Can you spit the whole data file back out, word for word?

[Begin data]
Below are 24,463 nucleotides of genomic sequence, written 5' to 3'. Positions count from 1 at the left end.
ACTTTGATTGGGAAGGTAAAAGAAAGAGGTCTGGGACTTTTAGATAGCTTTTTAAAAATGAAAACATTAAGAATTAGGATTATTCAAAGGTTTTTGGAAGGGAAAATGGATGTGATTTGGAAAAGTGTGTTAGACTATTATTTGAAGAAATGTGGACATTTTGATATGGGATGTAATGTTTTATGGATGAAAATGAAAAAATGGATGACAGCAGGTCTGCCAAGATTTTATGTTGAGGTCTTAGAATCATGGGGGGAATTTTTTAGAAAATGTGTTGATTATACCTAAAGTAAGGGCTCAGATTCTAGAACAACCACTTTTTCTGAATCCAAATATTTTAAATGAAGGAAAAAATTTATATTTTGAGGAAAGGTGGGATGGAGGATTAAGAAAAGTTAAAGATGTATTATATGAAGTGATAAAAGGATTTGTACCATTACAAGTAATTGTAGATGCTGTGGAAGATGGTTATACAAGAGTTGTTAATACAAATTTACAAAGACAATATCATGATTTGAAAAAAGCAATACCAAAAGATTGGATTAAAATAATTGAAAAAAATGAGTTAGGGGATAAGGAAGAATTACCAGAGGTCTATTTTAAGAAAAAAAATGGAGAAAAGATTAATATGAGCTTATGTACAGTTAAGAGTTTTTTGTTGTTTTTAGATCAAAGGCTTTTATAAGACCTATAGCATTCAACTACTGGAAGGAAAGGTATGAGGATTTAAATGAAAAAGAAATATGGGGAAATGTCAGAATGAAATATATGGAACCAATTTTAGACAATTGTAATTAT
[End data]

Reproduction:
Below are 24,463 nucleotides of genomic sequence, written 5' to 3'. Positions count from 1 at the left end.
ACTTTGATTGGGAAGGTAAAAGAAAGAGGTCTGGGACTTTTAGATAGCTTTTTAAAAATGAAAACATTAAGAATTAGGATTATTCAAAGGTTTTTGGAAGGGAAAATGGATGTGATTTGGAAAAGTGTGTTAGACTATTATTTGAAGAAATGTGGACATTTTGATATGGGATGTAATGTTTTATGGATGAAAATGAAAAAATGGATGACAGCAGGTCTGCCAAGATTTTATGTTGAGGTCTTAGAATCATGGGGGGAATTTTTTAGAAAATGTGTTGATTATACCTAAAGTAAGGGCTCAGATTCTAGAACAACCACTTTTTCTGAATCCAAATATTTTAAATGAAGGAAAAAATTTATATTTTGAGGAAAGGTGGGATGGAGGATTAAGAAAAGTTAAAGATGTATTATATGAAGTGATAAAAGGATTTGTACCATTACAAGTAATTGTAGATGCTGTGGAAGATGGTTATACAAGAGTTGTTAATACAAATTTACAAAGACAATATCATGATTTGAAAAAAGCAATACCAAAAGATTGGATTAAAATAATTGAAAAAAATGAGTTAGGGGATAAGGAAGAATTACCAGAGGTCTATTTTAAGAAAAAAAATGGAGAAAAGATTAATATGAGCTTATGTACAGTTAAGAGTTTTTTGTTGTTTTTAGATCAAAGGCTTTTATAAGACCTATAGCATTCAACTACTGGAAGGAAAGGTATGAGGATTTAAATGAAAAAGAAATATGGGGAAATGTCAGAATGAAATATATGGAACCAATTTTAGACAATTGTAATTAT